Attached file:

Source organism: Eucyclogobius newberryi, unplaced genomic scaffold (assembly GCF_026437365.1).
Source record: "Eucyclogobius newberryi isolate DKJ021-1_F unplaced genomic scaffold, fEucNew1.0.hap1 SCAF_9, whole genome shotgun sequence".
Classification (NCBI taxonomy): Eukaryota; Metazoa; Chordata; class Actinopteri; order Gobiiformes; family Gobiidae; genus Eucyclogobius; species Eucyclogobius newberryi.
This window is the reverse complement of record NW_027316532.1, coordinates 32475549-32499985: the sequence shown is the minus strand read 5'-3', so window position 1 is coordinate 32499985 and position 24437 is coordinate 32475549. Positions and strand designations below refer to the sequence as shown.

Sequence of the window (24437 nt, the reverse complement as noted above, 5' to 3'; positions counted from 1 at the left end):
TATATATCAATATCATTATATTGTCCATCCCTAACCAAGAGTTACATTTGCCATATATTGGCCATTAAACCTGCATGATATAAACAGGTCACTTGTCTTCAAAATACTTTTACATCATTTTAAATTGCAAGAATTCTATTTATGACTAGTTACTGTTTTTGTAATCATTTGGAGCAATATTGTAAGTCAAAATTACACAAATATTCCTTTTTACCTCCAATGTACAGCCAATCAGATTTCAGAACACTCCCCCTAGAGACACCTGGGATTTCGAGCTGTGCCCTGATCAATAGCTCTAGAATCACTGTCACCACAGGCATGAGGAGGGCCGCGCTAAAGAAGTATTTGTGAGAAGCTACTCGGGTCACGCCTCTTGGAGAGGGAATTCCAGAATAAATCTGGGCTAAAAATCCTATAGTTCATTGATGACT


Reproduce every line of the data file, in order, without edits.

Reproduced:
Source organism: Eucyclogobius newberryi, unplaced genomic scaffold (assembly GCF_026437365.1).
Source record: "Eucyclogobius newberryi isolate DKJ021-1_F unplaced genomic scaffold, fEucNew1.0.hap1 SCAF_9, whole genome shotgun sequence".
Classification (NCBI taxonomy): Eukaryota; Metazoa; Chordata; class Actinopteri; order Gobiiformes; family Gobiidae; genus Eucyclogobius; species Eucyclogobius newberryi.
This window is the reverse complement of record NW_027316532.1, coordinates 32475549-32499985: the sequence shown is the minus strand read 5'-3', so window position 1 is coordinate 32499985 and position 24437 is coordinate 32475549. Positions and strand designations below refer to the sequence as shown.

Sequence of the window (24437 nt, the reverse complement as noted above, 5' to 3'; positions counted from 1 at the left end):
TATATATCAATATCATTATATTGTCCATCCCTAACCAAGAGTTACATTTGCCATATATTGGCCATTAAACCTGCATGATATAAACAGGTCACTTGTCTTCAAAATACTTTTACATCATTTTAAATTGCAAGAATTCTATTTATGACTAGTTACTGTTTTTGTAATCATTTGGAGCAATATTGTAAGTCAAAATTACACAAATATTCCTTTTTACCTCCAATGTACAGCCAATCAGATTTCAGAACACTCCCCCTAGAGACACCTGGGATTTCGAGCTGTGCCCTGATCAATAGCTCTAGAATCACTGTCACCACAGGCATGAGGAGGGCCGCGCTAAAGAAGTATTTGTGAGAAGCTACTCGGGTCACGCCTCTTGGAGAGGGAATTCCAGAATAAATCTGGGCTAAAAATCCTATAGTTCATTGATGACT